I didn’t mean to become “Officially Withdrawn.” It just happened, through course of introspection, outward discussion, and projection into the life I wanted to be leading but wasn’t. It has been brought to my attention that the last words I wrote to you, dear reader, were ones of a hopeful clinging to dreams, had when 11 years old, of life in New York, making it somewhere. But the reality of those days were in fact hustled, bustled, neglectful of the total picture, and unsustainable. My husband worked too much. I worked not enough on my own creativity (except on the screen, here). I was (am!) a great mother, a fact I am extremely proud to proclaim. But the third member of my family was fracturing, prisms of himself shone through in our son, but his main light was illuminating the wrong path. The wrong people. The wrong fit. So we decided, a bit grudgingly on my part, but necessarily, to leave. To become withdrawn.
After a few weeks on my knees painting cabinets and freshening the appearance of “domestic tranquility,” we listed our apartment. The first open house was packed, other people projecting their memories and hopes for future lives onto our possessions - can we put our bedroom here, should little susie sleep here, will the kitchen be adequate for our needs, how the heck did these people find a 1400sf 3-bedroom 2-bath and why are they leaving it? Who walked these halls, labored with a firstborn child in these rooms, made love in these beds? Ooh, lots of books, art, architecture, and some models strew about too. They look cultured, of a type. Upwardly mobile. Yuppie. Creative. Someone who belonged but now needed to move on for some reason, what?
We were lucky and able to sell our house within a month. From listing to signing a contract, one month. One month and our house was gone. One month and instead of stressing about money, worrying about fragile jobs, worrying about how we were going to continue in this life, our problems were disappeared. Or made to go to ground for a while. The relief we felt upon rushing to the bank to deposit our profits felt like (bitter)sweetness - we were free from a mortgage and also free from our first real HOME.
I know it was the right thing, but I miss Prospect Park and the blissful moments I shared with my son there. It was his beginning and the first time I felt truly proud of something I was shaping. We had a wonderful time, he and I. Trips to the Botanical Garden each Tuesday, Forest School classes in the Neathermead, Saturday trips to Grand Army Plaza and the farmers market. Sundays with lobster rolls from food trucks. The park saxophonist and our friend, Giwe, playing in the arch near the boathouse. Baby swans, signaling Spring. The drummers circle, heat rising, polyrhythms swaying, cacophony of sound so spiritual and free. I love Brooklyn’s mix, our corner of it cradling young boys with curly tops and long limbs drenched with water from a dragon’s lips, Imagination playgrounds abounding within green fringed borders. I knew then how special it was, how fleeting those early days of childhood, and it makes me so so sad that he doesn’t remember it. . .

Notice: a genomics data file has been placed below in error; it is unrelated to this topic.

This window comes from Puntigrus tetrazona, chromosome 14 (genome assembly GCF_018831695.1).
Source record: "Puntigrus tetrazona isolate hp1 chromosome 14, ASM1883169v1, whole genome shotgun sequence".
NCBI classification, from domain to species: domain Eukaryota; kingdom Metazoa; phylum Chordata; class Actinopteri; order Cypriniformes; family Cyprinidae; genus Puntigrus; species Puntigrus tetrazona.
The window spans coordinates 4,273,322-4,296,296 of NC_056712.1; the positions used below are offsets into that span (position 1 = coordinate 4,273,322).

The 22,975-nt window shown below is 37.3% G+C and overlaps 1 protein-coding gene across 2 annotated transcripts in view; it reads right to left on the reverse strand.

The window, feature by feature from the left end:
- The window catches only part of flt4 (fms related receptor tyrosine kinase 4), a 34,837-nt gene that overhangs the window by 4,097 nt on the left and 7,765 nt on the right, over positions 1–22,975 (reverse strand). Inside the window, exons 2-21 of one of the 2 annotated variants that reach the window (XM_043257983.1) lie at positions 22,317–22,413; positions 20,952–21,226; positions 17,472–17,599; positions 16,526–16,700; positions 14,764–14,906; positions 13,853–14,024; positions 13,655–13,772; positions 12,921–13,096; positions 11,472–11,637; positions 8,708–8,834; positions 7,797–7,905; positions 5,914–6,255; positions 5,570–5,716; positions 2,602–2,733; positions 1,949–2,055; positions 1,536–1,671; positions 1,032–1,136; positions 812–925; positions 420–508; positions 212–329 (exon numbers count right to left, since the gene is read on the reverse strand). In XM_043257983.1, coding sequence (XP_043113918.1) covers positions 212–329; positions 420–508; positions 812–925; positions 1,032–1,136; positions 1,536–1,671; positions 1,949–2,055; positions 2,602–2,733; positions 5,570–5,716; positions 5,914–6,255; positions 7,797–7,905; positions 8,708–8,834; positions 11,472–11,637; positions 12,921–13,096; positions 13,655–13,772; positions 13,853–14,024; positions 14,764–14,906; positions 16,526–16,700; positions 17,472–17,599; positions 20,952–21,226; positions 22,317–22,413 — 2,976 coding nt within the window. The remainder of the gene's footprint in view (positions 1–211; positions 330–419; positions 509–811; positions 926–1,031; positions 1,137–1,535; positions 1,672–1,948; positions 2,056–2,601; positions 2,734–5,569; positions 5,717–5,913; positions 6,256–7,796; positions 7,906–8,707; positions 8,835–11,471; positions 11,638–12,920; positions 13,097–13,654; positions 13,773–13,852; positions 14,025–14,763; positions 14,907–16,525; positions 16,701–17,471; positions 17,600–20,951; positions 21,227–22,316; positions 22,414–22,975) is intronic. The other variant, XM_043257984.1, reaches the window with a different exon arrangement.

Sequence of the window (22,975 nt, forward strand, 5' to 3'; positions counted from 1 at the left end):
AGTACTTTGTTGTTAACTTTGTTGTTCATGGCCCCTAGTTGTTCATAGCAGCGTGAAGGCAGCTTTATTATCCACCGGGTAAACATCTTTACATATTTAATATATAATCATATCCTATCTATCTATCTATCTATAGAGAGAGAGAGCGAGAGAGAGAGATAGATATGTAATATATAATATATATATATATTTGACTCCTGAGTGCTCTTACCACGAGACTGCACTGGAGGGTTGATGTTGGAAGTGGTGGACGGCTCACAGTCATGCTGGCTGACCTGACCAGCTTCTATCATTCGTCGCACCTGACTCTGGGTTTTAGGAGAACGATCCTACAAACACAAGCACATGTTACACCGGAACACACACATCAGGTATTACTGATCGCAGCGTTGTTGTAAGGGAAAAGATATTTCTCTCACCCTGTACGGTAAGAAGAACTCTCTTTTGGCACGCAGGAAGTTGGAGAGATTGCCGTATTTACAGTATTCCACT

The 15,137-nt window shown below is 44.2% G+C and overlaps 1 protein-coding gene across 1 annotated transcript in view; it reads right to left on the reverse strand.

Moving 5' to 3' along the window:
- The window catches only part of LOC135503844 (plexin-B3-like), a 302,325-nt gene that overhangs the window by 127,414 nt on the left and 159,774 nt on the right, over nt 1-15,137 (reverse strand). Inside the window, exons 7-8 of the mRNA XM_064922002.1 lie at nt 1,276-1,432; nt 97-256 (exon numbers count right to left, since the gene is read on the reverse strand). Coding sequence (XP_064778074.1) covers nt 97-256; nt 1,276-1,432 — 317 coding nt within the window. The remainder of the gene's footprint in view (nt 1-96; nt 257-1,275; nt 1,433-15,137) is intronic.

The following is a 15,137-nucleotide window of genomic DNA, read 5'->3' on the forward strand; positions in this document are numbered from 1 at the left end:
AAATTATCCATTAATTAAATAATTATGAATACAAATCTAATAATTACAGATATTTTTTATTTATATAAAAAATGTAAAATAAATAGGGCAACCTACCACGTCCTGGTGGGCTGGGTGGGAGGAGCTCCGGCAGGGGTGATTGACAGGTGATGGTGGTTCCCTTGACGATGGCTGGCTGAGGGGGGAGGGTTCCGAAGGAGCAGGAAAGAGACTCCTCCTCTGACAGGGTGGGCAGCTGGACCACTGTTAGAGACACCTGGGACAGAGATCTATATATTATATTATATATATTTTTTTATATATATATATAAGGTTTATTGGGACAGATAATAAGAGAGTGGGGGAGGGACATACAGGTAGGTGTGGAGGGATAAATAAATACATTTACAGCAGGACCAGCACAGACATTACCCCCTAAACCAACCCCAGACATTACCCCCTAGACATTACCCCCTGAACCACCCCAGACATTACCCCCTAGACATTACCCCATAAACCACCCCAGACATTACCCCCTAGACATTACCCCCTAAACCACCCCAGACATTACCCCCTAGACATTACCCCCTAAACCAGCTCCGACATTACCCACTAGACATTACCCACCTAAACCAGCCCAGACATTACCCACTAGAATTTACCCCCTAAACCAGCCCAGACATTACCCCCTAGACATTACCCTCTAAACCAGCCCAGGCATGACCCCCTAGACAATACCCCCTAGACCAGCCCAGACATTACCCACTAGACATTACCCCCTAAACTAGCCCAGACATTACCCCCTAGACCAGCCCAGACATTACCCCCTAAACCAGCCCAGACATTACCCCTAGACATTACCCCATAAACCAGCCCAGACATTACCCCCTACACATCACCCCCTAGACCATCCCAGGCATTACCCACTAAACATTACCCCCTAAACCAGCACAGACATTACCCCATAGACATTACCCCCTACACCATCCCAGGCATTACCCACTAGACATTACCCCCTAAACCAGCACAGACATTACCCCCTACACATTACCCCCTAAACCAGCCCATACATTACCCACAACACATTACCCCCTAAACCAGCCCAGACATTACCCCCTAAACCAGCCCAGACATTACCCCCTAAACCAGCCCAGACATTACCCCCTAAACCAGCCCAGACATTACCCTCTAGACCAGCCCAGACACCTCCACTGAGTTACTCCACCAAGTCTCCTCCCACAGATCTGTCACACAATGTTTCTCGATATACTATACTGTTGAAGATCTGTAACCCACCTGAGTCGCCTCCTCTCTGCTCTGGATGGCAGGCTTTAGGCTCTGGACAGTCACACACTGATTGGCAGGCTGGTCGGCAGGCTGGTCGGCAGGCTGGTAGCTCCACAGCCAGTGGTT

Fast forward days, weeks, months and the regrets slowly fade. He’s still a New Yorker, a kid whose forts are “coffee shops” and who loves bagels with cream cheese. Brooklynese turns bear into “baer” and park into “pahk.” He’s got a swagger born from nature walks, sure of himself and where he’s going, in his own skin. But what of us?
Peripatetic, exploring, searching. We left as buoys, ranging yet tethered to certain ideas. We decided we needed to change our context, search out other oceans. We went to North Africa for a month, walked Hatshepsut’s steps, sailed the Nile waters, and saw the sun rise in Abu Simbel. Then Spain and back to the continent and Morocco, Las Meninas fading to the High Atlas, reflections of ourselves and our own imaginings coming into view. It was an extraordinary journey that allowed us to return to our own selves. We drew every day and just walked walked walked miles of terrain, footprints tracking our souls.
American city shopping landed us in Minneapolis, MN where I grew up. Nile to Mississippi, in a river-front Victorian with a yard, a dock, a view, and quiet. We call it our “voluntary witness protection program,” a place with no expectation conferred by background, schooling, or position. We took our money and ran, frugally towards riches.
It all sounds a bit narcissistic, and likely is. But this level of introspection and gathering has proven worthwhile. We are so much closer as a family. That has reenforced our certainty that it was right, however wistful, to go. We rediscovered love and being wholehearted in a way that I think we would have had trouble doing with the distractions of New York City beckoning. We launched our own practice in January and are giving our own ideas a real go. Positive responses bolster our confidence and our persistence and our doggedness. We are going to make it, pieces that had been floating like ships, all now aligned on course towards togetherness. Feels good.